SingTel – BT

An Apple iPhone a day keeps the rivals at bay

THE first bout in the prize fight to land Apple’s iconic iPhone may have gone to SingTel but some market watchers are saying this is a hollow victory since the grey market is rife and the deal is likely to be non-exclusive. What these detractors have failed to see, however, is that the temporary advantage may just be enough to put the red camp in pole position with a new dawn for mobile competition.

This is because, come June 13, the desire to hold on to a treasured phone number will no longer prevent consumers from jumping ship as ‘true mobile number portability’ is set to kick in. When that happens, Singapore’s telecommunications regulator expects churn rates among telcos (or the percentage of users who switch) to be between 5 and 15 per cent, based on statistics from countries that have adopted similar regimes.

Using its most conservative estimate, this means that nearly 300,000 subscribers out of Singapore’s pool of 5.9 million could potentially defect. The Infocomm Development Authority of Singapore (IDA) strongly believes such churn is healthy and its new mandate can only benefit consumers as it keeps operators on their toes and forces them to think of new ways to attract customers. Against this backdrop, SingTel’s iPhone deal gives these 300,000 Singaporeans a good reason to initially see red instead of hues of orange and green.

For years, churn in the local mobile sector has been in the low single digits and market share movement between the three players is anything but significant. This is further proof that providing phone services has become somewhat of a lowest common denominator, since operators are largely offering identical services along with a common assortment of handsets.

But given the hype and pent-up demand for the iPhone – a combination iPod, cellphone and wireless Internet device – the outcome could be different this time. In the US, at least, the arrival of the iPhone reinvigorated the stagnant competitive landscape in less than one year.

Exclusive deal

SingTel will be banking on its timed-exclusive deal with Apple to achieve a smaller-scale success locally within three months.

Few handsets in history could boast having the same market-moving impact that Apple’s flagship phone has had.

In less than 12 months, the much-awaited phone – which boasts a large screen where users surf the Web by touching icons and typing in Web addresses on a virtual keypad – grabbed a market share of 27 per cent to be runner’s up in the US market. This is a feat that took competitors years to achieve.

Three months into its launch, Apple announced it had sold one million iPhones in just one market, which translates to nearly 13,000 units a day. This average has since doubled, following the phone’s launch in Europe. And in a single day, SingTel claims it has received ‘hundreds of inquiries’ – an early indicator that local consumer interest is piqued and they are eager to bite. After all, consumers in Singapore have waited more than a year for the iPhone to be officially sold here.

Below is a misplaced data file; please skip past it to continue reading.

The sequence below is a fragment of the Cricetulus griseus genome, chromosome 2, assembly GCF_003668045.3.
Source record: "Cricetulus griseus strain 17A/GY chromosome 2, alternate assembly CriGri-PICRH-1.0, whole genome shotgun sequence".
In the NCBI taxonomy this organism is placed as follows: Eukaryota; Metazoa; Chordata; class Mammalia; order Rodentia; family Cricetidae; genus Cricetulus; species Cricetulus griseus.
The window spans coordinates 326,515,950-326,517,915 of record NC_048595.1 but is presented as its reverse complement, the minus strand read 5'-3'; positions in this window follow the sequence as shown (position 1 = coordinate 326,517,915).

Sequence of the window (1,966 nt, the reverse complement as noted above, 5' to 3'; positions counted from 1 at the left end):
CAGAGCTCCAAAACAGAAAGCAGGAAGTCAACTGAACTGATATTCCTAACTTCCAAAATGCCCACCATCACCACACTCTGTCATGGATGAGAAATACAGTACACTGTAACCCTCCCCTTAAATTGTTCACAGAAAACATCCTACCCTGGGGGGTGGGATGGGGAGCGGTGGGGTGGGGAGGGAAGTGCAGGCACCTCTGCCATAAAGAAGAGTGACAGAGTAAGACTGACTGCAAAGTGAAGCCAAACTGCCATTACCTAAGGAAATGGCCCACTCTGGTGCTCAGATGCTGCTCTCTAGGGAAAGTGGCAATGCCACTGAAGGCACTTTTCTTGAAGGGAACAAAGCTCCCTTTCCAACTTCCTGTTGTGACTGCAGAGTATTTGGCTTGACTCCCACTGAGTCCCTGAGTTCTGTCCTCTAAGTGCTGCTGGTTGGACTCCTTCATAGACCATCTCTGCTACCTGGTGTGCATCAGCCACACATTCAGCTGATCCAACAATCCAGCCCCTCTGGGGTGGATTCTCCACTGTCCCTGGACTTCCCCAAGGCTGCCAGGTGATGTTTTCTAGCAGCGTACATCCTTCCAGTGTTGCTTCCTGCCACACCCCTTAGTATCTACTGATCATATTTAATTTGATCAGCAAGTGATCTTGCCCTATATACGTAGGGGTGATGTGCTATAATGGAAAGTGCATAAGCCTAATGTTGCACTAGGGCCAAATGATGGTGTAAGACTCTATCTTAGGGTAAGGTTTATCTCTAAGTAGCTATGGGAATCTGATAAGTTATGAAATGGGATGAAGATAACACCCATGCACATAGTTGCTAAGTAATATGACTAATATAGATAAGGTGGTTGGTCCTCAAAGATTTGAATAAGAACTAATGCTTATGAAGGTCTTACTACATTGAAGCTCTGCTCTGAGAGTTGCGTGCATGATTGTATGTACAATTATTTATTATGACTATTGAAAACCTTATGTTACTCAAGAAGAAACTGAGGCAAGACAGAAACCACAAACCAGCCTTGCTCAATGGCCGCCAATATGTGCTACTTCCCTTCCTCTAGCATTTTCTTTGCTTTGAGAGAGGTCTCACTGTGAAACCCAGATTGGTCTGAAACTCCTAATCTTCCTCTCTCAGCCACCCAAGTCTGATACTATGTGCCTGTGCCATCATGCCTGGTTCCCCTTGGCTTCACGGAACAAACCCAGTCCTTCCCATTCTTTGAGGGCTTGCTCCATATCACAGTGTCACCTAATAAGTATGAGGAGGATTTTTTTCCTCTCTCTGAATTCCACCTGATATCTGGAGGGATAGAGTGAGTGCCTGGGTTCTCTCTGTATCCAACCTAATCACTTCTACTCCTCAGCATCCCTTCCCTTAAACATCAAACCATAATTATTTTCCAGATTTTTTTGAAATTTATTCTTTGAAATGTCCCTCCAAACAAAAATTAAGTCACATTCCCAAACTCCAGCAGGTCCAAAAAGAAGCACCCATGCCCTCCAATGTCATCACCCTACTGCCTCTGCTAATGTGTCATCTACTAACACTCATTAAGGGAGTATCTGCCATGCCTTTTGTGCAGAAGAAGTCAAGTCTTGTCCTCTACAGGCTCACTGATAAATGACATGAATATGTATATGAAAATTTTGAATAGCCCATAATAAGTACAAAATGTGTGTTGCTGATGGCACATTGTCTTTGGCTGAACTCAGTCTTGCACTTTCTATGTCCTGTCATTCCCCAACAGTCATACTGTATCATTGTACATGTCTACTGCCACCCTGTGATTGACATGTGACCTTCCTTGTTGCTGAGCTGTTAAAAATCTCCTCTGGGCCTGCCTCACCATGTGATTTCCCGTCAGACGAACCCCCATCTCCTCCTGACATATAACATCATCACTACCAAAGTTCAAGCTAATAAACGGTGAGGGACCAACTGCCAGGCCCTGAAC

The three-month head start that SingTel is likely to get over rivals also leaves ample time for the company to ramp up the marketing machinery to make its iPhone a must-have for the holidays. In the cut-throat telco world where differentiation is becoming increasingly difficult, any competitive advantage, however short-lived, is quickly pounced upon and seized with an iron grip.

Priming the market

Some analysts say the rampant grey market will take some shine off SingTel’s iPhone win, but I think the reverse is true. The willingness of consumers to pay a premium to buy unlocked units from parallel importers and auction sites merely attests to the allure of Apple’s sexy device, and further primes the market for its official debut. At the end of the day, the gear lust to be among the first to own and experience the cult product is likely to prevail.

Furthermore, no one can accurately predict how big the local grey market is, though the unofficial figure of 10,000 has been used in some media reports. To put things in perspective, this number, even if it is true, represents merely 0.16 per cent of Singapore’s handphone user base. Essentially, the entire market is still up for grabs.

In addition, SingTel’s seasoned marketing gunsight will probably be aimed at the millions of everyday users and not the small pool of gadget-hungry early adopters. In this regard, the official endorsement from Apple is important since product warranty is a major consideration for less tech-savvy users. And judging from Apple’s previous successes with its iPod music players and Macbooks, the task of extending the iPhone’s appeal to the masses shouldn’t be too difficult, especially since latent demand is already present.

With true number portability on the horizon, SingTel has fired the first salvo in its bid to retain supremacy. This leaves StarHub and M1 to play catch-up in their attempt to cut a deal with Apple. But, in a way, the race is already lost; every day they spend negotiating now is an extra day of publicity gained for the red army before the iPhone comes marching in.

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